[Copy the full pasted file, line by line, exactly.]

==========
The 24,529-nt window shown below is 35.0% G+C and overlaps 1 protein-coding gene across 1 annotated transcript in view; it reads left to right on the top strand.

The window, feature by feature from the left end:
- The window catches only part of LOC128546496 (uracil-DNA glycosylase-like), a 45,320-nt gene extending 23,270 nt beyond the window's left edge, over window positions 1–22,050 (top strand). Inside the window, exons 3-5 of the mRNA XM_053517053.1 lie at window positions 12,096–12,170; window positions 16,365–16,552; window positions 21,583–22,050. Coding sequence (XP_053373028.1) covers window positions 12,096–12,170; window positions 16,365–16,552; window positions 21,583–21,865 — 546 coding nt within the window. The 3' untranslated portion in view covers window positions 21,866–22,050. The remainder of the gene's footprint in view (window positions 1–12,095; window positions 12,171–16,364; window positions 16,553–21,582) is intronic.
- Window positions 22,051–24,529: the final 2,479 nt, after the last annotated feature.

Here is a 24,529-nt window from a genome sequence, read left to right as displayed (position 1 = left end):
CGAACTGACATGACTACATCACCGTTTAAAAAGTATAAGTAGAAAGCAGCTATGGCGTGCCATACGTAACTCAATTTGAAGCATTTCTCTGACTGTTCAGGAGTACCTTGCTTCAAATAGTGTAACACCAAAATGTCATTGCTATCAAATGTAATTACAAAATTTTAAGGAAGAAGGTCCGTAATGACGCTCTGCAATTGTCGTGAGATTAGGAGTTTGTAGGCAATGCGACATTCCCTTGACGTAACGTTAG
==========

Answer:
The 24,529-nt window shown below is 35.0% G+C and overlaps 1 protein-coding gene across 1 annotated transcript in view; it reads left to right on the top strand.

The window, feature by feature from the left end:
- The window catches only part of LOC128546496 (uracil-DNA glycosylase-like), a 45,320-nt gene extending 23,270 nt beyond the window's left edge, over window positions 1–22,050 (top strand). Inside the window, exons 3-5 of the mRNA XM_053517053.1 lie at window positions 12,096–12,170; window positions 16,365–16,552; window positions 21,583–22,050. Coding sequence (XP_053373028.1) covers window positions 12,096–12,170; window positions 16,365–16,552; window positions 21,583–21,865 — 546 coding nt within the window. The 3' untranslated portion in view covers window positions 21,866–22,050. The remainder of the gene's footprint in view (window positions 1–12,095; window positions 12,171–16,364; window positions 16,553–21,582) is intronic.
- Window positions 22,051–24,529: the final 2,479 nt, after the last annotated feature.

Here is a 24,529-nt window from a genome sequence, read left to right as displayed (position 1 = left end):
CGAACTGACATGACTACATCACCGTTTAAAAAGTATAAGTAGAAAGCAGCTATGGCGTGCCATACGTAACTCAATTTGAAGCATTTCTCTGACTGTTCAGGAGTACCTTGCTTCAAATAGTGTAACACCAAAATGTCATTGCTATCAAATGTAATTACAAAATTTTAAGGAAGAAGGTCCGTAATGACGCTCTGCAATTGTCGTGAGATTAGGAGTTTGTAGGCAATGCGACATTCCCTTGACGTAACGTTAG